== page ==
Interview with Dr. Jon Aizpurua: If we can prevent suffering, then we should do that

The 5 June will be held a referendum in Switzerland on the use of the Preimplantation Genetic Diagnosis (PGD). Sidonia Küpfer, editor at Schaffauser Nachrichten, travelled to Spain to interview Dr. Jon Aizpurua, gynaecologist specialised in assisted reproduction and director of IVF-Life.

Dr. Aizpurua, as a reproductive physician you work with the most advanced technology. Have you any concerns that the development is going in un wanted directions?

Jon Aizpurua: It does worry me if we take a look into the future. We are able to clone humans or reprogram their genetic code, and this has already been achieved with animals; however, I’m not the moral authority to question nor stop these developments.

But it is a fact that you are in the spotlight because of the nature of your work.

Aizpurua: Indeed. I’m aware, of course, that these developments are unlikely to be stopped, but it is not relevant whether we use or don´t use cutting-edge technology here in Spain or in Switzerland. If it’s not used here, then it will be used in Korea, China or even in the US. In South Korea, for instance, discussions are now taking place as whether to limit the rights of bionic machines, whose artificial intelligence will surpass human intelligence in a future.  Progress will come sooner or later, whether we like it or not.

That sounds dramatic.

Aizpurua: Not necessarily. Technological progress itself is unstoppable. But we can define rules on how to handle it in a responsible manner. It’s like nuclear technology: it can do a lot of good, but also have disastrous consequences. We need to describe how to positively use this technology and how to create a monitoring authority.

Are there things or situations you would refuse to do.

Aizpurua: Of course. I will not provide help to conceive a child to a psychologically unstable couple.

In which aspects is Spanish Reproductive Medicine ahead of other countries?

Aizpurua: In all aspects. We can improve sperm and egg cell quality by means of drug administration, and thus selecting those with the best quality. The laboratory has great knowledge regarding the embryo culture. The embryos are under constant video surveillance, and we know if one cell will turn into three cells, which means it will not develop to healthy child. We also perform tests on the embryo: the Preimplantation Genetic Diagnosis (PGD) and Preimplantation Genetic Screening (PGS). This provides us with all the necessary information to test whether the embryo is, or is not, genetically fit. This is one of three condition required to conceive a healthy child.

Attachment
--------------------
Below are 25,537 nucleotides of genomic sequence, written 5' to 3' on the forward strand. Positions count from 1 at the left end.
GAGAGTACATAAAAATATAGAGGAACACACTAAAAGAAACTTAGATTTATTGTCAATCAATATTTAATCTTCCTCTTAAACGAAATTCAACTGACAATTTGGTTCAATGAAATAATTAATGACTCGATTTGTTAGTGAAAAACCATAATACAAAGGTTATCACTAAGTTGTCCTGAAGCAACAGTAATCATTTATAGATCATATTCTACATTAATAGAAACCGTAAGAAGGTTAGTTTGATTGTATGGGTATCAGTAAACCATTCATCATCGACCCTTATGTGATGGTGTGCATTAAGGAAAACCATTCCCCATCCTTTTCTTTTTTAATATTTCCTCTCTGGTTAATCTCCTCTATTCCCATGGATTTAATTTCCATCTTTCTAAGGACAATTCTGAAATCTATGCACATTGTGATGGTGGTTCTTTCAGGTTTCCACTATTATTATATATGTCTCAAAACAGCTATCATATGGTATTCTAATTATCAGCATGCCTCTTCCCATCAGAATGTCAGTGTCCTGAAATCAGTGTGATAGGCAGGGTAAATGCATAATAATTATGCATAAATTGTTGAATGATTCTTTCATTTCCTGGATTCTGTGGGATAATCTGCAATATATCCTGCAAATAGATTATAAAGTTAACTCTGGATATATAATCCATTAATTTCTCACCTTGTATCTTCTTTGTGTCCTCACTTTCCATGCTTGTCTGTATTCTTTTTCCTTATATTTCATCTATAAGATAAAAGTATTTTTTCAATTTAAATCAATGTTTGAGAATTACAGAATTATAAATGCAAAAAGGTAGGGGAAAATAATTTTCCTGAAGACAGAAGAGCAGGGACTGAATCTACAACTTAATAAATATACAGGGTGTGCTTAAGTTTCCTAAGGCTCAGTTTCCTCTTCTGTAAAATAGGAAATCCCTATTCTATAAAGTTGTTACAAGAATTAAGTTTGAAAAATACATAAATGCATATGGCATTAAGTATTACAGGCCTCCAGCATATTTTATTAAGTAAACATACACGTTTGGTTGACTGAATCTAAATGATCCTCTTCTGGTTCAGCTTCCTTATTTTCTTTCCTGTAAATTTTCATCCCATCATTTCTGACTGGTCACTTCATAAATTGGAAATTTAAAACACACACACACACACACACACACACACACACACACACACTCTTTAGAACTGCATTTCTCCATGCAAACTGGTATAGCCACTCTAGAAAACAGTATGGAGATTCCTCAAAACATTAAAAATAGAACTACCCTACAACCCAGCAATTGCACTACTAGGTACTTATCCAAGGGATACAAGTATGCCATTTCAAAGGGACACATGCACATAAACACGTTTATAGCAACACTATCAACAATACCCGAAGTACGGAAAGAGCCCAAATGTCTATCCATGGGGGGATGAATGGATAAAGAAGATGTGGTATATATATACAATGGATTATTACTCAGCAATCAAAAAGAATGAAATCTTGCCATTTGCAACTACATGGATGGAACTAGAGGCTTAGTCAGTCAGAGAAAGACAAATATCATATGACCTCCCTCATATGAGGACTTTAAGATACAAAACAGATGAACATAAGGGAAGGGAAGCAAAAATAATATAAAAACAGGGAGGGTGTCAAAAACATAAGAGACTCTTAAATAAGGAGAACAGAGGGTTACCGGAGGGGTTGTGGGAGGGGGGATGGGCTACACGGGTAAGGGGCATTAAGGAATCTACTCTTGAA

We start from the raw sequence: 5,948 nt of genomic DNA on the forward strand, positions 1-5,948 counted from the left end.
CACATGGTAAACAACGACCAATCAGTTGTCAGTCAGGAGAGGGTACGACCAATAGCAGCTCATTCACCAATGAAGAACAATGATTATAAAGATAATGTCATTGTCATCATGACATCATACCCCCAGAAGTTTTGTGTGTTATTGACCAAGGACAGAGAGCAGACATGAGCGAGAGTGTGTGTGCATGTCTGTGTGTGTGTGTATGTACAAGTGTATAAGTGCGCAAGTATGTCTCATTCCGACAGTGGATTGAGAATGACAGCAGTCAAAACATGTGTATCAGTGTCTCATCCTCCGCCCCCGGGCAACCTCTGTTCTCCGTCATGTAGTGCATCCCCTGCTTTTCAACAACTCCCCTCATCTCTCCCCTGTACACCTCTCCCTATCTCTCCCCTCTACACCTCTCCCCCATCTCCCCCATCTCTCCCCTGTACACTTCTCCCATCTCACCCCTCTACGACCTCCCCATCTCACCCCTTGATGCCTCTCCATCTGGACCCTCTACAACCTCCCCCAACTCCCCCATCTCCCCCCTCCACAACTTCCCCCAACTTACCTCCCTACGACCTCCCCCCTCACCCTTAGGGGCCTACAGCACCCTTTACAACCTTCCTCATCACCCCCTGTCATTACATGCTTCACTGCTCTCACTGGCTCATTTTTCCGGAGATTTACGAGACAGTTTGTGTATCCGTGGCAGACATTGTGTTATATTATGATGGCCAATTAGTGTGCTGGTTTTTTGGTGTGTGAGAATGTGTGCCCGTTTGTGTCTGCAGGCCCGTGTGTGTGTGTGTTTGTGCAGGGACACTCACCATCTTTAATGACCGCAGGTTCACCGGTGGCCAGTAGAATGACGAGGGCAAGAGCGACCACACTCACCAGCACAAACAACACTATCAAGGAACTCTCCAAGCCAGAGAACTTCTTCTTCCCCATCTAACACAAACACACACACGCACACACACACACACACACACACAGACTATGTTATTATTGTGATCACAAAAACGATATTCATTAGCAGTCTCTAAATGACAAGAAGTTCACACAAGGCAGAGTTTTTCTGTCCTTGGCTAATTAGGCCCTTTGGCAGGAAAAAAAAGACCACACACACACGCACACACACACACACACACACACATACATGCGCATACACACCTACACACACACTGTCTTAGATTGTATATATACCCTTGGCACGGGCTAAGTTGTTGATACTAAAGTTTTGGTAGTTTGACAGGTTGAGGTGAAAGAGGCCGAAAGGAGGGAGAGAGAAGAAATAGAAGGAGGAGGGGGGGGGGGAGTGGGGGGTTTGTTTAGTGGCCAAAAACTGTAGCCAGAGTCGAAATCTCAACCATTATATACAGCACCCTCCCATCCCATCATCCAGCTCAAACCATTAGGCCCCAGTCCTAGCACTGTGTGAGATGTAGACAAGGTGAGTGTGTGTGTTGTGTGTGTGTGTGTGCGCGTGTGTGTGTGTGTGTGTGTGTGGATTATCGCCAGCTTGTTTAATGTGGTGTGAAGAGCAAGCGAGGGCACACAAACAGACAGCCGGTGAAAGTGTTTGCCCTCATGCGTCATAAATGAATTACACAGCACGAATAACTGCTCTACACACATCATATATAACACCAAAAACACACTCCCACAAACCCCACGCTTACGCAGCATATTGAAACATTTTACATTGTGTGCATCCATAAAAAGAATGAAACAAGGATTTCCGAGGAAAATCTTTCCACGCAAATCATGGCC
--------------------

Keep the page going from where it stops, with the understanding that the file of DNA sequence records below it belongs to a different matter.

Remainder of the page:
What else is required?

Aizpurua: The embryo must be metabolically healthy in order to have the sufficient strength to grow. In Switzerland, for instance, it is not possible to determine this factor as current Swiss law provides that the embryo must be transferred on the 2nd day of its development. But on the 5th day of its development only 40 to 60% have the strength to grow. This is a law of nature.

And the third criterion?

Aizpurua: Epigenetic competence. We know very little about this, hopefully this will change in the upcoming years. It’s about metabolically competent, genetically complete embryos and about the question of whether it is able to determine and organize all the steps required to ultimately create a human being. Nevertheless, genes are not the ones responsible, but mechanisms that regulate which genes are activated and determine when they are activated. If we knew that, we would have 80% of successful fertilisations. The rest, however, is up to the mother: What makes a top quality embryo successfully implant in one case and fail in another

In Switzerland, opponents of the new law fear a lower number of people with disabilities, and as a result a decrease of the tolerance towards disabled people

Aizpurua: If this is an argument against the law, then you have not understood the true nature of Preventive Medicine. The best treatment is not the one that cures an illness; the best treatment is the one that prevents suffering from an illness or medical condition. The first human genome was sequenced 10 years ago – it had a cost of $3 trillion and lasted 13 years. Today it costs $1,000; in 20 years it will cost $ 10.

But do you really want to know what is inside?

Aizpurua: If I know by this means that I have a risk of suffering a heart attack and, for instance, I can avoid dying from it by not eating white fat, yes. And you would too. We all cling to life. If we can prevent people from suffering, for example, by not using a sick embryo, then we should do that.